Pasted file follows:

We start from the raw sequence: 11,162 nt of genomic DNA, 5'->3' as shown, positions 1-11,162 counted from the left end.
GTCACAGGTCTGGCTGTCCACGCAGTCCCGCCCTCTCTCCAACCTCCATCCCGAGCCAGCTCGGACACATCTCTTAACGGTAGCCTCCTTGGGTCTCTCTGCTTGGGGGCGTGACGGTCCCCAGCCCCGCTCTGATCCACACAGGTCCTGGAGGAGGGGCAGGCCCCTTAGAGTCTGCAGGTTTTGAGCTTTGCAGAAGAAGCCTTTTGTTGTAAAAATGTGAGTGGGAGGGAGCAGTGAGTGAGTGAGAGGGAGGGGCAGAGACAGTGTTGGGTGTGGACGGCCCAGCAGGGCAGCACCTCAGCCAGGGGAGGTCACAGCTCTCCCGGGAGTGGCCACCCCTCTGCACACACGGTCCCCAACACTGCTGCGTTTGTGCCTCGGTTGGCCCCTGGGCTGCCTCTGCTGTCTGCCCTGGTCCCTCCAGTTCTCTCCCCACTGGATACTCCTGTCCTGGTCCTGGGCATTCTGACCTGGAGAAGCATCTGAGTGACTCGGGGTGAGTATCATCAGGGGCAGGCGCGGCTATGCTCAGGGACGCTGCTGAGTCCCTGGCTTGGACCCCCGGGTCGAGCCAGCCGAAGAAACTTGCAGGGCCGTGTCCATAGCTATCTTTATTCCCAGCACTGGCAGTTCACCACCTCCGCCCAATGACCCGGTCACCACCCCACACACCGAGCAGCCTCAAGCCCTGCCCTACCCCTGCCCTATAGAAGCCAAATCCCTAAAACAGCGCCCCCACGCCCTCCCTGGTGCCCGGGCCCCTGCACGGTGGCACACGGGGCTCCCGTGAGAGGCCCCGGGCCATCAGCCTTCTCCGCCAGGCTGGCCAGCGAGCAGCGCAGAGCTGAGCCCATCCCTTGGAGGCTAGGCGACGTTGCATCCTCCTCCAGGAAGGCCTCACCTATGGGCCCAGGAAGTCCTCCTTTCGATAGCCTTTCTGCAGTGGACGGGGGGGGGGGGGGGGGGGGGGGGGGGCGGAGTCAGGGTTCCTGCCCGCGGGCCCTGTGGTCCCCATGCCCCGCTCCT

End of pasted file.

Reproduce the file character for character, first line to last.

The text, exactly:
We start from the raw sequence: 11,162 nt of genomic DNA, 5'->3' as shown, positions 1-11,162 counted from the left end.
GTCACAGGTCTGGCTGTCCACGCAGTCCCGCCCTCTCTCCAACCTCCATCCCGAGCCAGCTCGGACACATCTCTTAACGGTAGCCTCCTTGGGTCTCTCTGCTTGGGGGCGTGACGGTCCCCAGCCCCGCTCTGATCCACACAGGTCCTGGAGGAGGGGCAGGCCCCTTAGAGTCTGCAGGTTTTGAGCTTTGCAGAAGAAGCCTTTTGTTGTAAAAATGTGAGTGGGAGGGAGCAGTGAGTGAGTGAGAGGGAGGGGCAGAGACAGTGTTGGGTGTGGACGGCCCAGCAGGGCAGCACCTCAGCCAGGGGAGGTCACAGCTCTCCCGGGAGTGGCCACCCCTCTGCACACACGGTCCCCAACACTGCTGCGTTTGTGCCTCGGTTGGCCCCTGGGCTGCCTCTGCTGTCTGCCCTGGTCCCTCCAGTTCTCTCCCCACTGGATACTCCTGTCCTGGTCCTGGGCATTCTGACCTGGAGAAGCATCTGAGTGACTCGGGGTGAGTATCATCAGGGGCAGGCGCGGCTATGCTCAGGGACGCTGCTGAGTCCCTGGCTTGGACCCCCGGGTCGAGCCAGCCGAAGAAACTTGCAGGGCCGTGTCCATAGCTATCTTTATTCCCAGCACTGGCAGTTCACCACCTCCGCCCAATGACCCGGTCACCACCCCACACACCGAGCAGCCTCAAGCCCTGCCCTACCCCTGCCCTATAGAAGCCAAATCCCTAAAACAGCGCCCCCACGCCCTCCCTGGTGCCCGGGCCCCTGCACGGTGGCACACGGGGCTCCCGTGAGAGGCCCCGGGCCATCAGCCTTCTCCGCCAGGCTGGCCAGCGAGCAGCGCAGAGCTGAGCCCATCCCTTGGAGGCTAGGCGACGTTGCATCCTCCTCCAGGAAGGCCTCACCTATGGGCCCAGGAAGTCCTCCTTTCGATAGCCTTTCTGCAGTGGACGGGGGGGGGGGGGGGGGGGGGGGGGGGCGGAGTCAGGGTTCCTGCCCGCGGGCCCTGTGGTCCCCATGCCCCGCTCCT